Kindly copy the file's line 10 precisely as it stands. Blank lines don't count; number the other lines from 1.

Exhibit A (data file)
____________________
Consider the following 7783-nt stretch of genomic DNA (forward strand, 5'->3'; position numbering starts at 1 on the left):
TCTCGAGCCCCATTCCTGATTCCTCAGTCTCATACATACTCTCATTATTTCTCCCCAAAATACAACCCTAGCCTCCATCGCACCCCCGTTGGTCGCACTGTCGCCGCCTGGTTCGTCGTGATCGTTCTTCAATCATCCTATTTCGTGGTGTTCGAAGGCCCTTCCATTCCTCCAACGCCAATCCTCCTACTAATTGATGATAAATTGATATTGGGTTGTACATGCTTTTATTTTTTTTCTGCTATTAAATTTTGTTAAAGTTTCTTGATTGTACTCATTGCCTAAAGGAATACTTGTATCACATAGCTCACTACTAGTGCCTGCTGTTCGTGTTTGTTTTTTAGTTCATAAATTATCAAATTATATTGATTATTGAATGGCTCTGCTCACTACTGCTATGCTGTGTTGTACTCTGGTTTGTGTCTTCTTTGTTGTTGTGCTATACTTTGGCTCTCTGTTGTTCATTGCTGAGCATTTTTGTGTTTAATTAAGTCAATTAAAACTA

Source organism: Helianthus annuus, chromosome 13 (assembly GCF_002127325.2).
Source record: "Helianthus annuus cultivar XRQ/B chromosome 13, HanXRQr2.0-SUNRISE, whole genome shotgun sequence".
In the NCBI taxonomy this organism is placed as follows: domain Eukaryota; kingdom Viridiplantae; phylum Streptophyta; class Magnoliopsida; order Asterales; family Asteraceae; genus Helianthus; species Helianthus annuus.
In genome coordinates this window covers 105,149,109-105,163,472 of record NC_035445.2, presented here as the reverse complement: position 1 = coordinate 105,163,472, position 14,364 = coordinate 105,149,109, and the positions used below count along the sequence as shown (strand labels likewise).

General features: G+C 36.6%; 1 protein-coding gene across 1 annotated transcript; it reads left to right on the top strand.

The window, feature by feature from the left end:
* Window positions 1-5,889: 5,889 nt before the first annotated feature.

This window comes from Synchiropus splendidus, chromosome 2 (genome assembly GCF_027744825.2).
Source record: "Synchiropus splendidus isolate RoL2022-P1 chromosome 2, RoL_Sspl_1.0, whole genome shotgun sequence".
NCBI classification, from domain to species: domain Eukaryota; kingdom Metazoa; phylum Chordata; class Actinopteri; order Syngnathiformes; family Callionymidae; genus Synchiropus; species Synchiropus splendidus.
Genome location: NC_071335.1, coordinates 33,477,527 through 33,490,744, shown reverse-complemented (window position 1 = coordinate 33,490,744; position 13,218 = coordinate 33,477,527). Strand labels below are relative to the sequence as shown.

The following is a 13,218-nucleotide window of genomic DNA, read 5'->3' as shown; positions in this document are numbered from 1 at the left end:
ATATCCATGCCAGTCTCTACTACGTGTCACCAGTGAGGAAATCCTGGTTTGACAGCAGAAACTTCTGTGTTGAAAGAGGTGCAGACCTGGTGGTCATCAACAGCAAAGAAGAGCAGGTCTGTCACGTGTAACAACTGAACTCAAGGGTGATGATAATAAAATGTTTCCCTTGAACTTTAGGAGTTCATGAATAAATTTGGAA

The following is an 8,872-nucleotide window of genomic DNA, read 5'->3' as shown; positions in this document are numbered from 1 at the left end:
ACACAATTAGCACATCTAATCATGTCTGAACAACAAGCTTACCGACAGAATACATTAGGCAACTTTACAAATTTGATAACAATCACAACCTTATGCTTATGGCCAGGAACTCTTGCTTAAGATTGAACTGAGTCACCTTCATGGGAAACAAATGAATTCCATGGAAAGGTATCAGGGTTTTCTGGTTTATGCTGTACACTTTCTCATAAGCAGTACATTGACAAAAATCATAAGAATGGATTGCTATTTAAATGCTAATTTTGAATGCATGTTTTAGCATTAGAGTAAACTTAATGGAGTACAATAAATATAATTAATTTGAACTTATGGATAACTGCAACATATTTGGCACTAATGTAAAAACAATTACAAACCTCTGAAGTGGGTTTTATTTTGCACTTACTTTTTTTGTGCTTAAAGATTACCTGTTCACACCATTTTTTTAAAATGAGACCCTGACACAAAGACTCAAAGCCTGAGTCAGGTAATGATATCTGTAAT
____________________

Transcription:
This window comes from Synchiropus splendidus, chromosome 2 (genome assembly GCF_027744825.2).